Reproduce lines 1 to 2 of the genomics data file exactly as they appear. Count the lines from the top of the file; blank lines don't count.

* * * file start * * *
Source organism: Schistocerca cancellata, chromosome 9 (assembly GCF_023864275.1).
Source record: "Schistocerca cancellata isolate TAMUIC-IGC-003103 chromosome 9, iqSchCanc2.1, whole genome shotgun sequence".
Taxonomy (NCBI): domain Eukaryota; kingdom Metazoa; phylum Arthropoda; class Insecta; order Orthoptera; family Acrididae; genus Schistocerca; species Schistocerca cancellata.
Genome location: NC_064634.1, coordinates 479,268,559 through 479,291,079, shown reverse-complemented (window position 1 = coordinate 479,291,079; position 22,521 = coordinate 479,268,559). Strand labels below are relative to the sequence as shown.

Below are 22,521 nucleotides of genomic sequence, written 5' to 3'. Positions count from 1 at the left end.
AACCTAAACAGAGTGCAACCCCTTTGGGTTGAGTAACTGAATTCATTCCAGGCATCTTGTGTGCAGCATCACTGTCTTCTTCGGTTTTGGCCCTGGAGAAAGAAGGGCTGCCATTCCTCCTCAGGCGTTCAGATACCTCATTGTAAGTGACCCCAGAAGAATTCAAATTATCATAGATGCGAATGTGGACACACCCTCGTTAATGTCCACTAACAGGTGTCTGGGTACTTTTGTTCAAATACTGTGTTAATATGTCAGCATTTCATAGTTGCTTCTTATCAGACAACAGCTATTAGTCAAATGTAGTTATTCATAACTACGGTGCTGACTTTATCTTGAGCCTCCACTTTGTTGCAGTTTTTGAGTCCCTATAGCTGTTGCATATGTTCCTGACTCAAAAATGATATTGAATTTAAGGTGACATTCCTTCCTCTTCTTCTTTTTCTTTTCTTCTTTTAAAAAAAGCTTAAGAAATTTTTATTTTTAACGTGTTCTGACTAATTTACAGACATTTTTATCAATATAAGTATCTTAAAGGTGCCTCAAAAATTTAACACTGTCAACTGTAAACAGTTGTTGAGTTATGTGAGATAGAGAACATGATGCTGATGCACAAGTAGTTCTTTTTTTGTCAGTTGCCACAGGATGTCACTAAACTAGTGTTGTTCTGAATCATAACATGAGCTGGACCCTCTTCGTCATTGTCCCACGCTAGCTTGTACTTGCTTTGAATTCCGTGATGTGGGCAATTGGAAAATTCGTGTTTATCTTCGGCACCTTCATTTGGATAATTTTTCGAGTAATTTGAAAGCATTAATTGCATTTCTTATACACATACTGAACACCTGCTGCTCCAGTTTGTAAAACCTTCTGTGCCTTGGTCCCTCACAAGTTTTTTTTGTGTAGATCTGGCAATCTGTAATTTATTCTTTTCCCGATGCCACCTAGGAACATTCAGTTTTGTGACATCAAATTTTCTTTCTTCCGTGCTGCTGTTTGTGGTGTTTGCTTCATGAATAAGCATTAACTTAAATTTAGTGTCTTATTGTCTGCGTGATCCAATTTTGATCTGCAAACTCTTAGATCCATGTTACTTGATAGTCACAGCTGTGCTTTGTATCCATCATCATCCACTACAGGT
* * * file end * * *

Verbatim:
Source organism: Schistocerca cancellata, chromosome 9 (assembly GCF_023864275.1).
Source record: "Schistocerca cancellata isolate TAMUIC-IGC-003103 chromosome 9, iqSchCanc2.1, whole genome shotgun sequence".